B. Preparation of Microparticle Reagent

Materials.

Carboxylated microparticle (0.09 to 1.2 micron.) N,N-dimethylformamide, 1-Hydroxybenzotriazole(NHB.H20). NHB.H20 in 2.5 mL DMF, then adding 2.5 mL of deionized water and mixing. The total volume is 5.0 mL at a concentration of 25 mg/mL. 1-Cyclohexyl-3-(2-morpholinoethyl)carbodiimide metho-p-toluene sulfonate (CMC). CMC stock solution is freshly prepared by dissolving 0.25 g in 5 mL H2O just before use, concentration=50 mg/mL). Triton X-100, propoxyphene-BSA conjugate. 50 mM sodium carbonate pH 8.6, BSA fraction V reagent grade. 10 mM potassium phosphate buffer pH 6.0 containing 0.1% sodium azide and 0.1% Triton X-100. Storage buffer: 0.01 M potassium phosphate buffer pH=6.0 containing 0.1% NaN3 and 0.1% Triton X-100.

Activation of Microparticle Reagent.

Ten mL of carboxy modified microparticle (10% solids) is washed by centrifugation with 0.1% Triton X-100 at a ratio of 1:1000,000 by volume to exchange the detergent. The microparticle concentration is adjusted to 3% by measuring of a standard curve at 500 nm. 33 mL of this, under rapid stirring, is added slowly with 2 mL of NHB stock solution. The suspension is stirred for 10 minutes at room temperature. 2.9 mL of the freshly prepared CMC stock solution is added dropwise. After addition of CMC, the microparticle suspension is stirred for 3 hr at room temperature, then washed with 0.1% Triton X-100 as above to remove the organic solvent and excess activating agents. The concentration of microparticle is adjusted to 2% solids(measured at 500 nm)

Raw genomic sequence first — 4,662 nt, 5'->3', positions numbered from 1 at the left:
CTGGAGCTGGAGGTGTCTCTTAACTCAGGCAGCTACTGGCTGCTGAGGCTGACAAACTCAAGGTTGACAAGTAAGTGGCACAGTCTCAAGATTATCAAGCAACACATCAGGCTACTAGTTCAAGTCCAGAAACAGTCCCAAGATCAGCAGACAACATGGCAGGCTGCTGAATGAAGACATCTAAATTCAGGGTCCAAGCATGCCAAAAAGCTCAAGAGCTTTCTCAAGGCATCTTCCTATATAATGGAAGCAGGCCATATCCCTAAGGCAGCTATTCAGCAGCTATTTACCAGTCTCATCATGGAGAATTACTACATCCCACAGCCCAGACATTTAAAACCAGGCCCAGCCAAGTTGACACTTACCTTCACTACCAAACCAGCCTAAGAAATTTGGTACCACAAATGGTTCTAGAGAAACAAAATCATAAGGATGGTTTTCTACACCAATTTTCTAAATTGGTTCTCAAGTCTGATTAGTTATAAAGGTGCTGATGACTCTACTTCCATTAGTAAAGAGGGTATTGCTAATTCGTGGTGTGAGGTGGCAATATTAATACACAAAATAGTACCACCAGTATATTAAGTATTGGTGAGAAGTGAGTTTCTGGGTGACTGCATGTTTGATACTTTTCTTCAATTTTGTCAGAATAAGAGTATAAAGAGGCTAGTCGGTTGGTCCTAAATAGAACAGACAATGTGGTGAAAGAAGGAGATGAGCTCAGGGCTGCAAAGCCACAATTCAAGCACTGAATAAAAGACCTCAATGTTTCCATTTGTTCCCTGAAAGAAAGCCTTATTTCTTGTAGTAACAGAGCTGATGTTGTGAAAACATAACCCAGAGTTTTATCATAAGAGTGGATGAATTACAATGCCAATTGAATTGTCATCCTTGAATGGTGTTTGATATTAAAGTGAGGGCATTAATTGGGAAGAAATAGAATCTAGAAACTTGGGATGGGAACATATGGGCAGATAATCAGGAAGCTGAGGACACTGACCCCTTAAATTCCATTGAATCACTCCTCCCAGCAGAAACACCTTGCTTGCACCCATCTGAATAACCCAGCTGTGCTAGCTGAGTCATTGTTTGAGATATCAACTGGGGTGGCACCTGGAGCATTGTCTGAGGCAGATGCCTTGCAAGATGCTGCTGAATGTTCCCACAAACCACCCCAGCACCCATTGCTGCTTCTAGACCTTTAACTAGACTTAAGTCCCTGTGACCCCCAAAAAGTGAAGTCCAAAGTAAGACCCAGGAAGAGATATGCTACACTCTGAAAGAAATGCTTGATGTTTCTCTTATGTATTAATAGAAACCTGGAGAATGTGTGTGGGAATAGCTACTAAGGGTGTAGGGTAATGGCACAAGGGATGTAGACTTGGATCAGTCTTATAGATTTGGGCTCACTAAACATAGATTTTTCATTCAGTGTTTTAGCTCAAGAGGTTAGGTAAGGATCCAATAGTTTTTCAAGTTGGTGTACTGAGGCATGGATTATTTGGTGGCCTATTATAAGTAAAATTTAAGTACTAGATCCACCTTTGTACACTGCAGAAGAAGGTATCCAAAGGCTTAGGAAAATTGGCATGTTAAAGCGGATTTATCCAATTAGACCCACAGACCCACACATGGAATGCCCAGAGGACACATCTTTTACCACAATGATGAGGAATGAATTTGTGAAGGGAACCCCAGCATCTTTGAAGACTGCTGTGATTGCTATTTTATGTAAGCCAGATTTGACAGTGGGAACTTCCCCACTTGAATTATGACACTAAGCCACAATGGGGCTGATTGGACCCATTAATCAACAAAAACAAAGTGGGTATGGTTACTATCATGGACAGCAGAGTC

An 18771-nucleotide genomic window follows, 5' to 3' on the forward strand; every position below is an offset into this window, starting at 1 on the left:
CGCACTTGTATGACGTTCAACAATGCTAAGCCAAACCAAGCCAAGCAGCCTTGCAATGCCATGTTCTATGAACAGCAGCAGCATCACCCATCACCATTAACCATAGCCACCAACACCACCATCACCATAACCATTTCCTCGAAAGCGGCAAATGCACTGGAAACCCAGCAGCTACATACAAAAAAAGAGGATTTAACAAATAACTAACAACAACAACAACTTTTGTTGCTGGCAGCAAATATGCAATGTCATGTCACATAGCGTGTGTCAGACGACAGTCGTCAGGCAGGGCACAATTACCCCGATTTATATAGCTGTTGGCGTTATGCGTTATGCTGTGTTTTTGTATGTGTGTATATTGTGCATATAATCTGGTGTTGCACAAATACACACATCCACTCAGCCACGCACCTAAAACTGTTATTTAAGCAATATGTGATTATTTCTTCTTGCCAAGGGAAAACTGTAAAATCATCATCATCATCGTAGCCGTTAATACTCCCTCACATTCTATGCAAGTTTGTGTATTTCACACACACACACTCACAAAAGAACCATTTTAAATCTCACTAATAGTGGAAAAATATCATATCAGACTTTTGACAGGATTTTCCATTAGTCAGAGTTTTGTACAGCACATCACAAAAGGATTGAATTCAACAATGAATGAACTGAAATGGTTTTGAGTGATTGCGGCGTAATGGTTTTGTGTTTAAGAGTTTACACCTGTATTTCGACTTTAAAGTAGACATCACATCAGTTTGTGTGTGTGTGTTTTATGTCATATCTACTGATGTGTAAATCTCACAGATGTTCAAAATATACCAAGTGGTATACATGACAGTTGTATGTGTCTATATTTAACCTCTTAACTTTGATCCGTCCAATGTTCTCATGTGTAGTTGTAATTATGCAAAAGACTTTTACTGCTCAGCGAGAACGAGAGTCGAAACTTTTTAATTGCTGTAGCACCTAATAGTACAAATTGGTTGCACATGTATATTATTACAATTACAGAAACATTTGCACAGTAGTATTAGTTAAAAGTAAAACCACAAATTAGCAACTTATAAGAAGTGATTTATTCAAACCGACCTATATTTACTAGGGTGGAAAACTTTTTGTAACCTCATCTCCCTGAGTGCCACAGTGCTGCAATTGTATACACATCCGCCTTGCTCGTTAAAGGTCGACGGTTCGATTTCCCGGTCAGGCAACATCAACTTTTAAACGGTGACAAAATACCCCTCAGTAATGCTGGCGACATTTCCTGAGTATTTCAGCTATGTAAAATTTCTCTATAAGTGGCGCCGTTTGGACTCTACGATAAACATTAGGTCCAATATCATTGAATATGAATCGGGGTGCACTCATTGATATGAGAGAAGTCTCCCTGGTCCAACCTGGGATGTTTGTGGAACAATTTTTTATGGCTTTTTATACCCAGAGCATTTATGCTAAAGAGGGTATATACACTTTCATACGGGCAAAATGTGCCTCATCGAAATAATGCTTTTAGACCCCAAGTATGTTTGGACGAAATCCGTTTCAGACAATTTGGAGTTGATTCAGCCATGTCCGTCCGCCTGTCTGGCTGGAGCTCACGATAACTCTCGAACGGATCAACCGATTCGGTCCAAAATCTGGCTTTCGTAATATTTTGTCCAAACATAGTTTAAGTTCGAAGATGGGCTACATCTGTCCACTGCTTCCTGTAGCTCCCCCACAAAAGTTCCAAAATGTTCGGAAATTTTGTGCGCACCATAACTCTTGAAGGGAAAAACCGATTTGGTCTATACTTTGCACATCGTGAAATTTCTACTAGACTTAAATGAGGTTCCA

C. Coupling of propoxyphene-BSA conjugate to microparticle.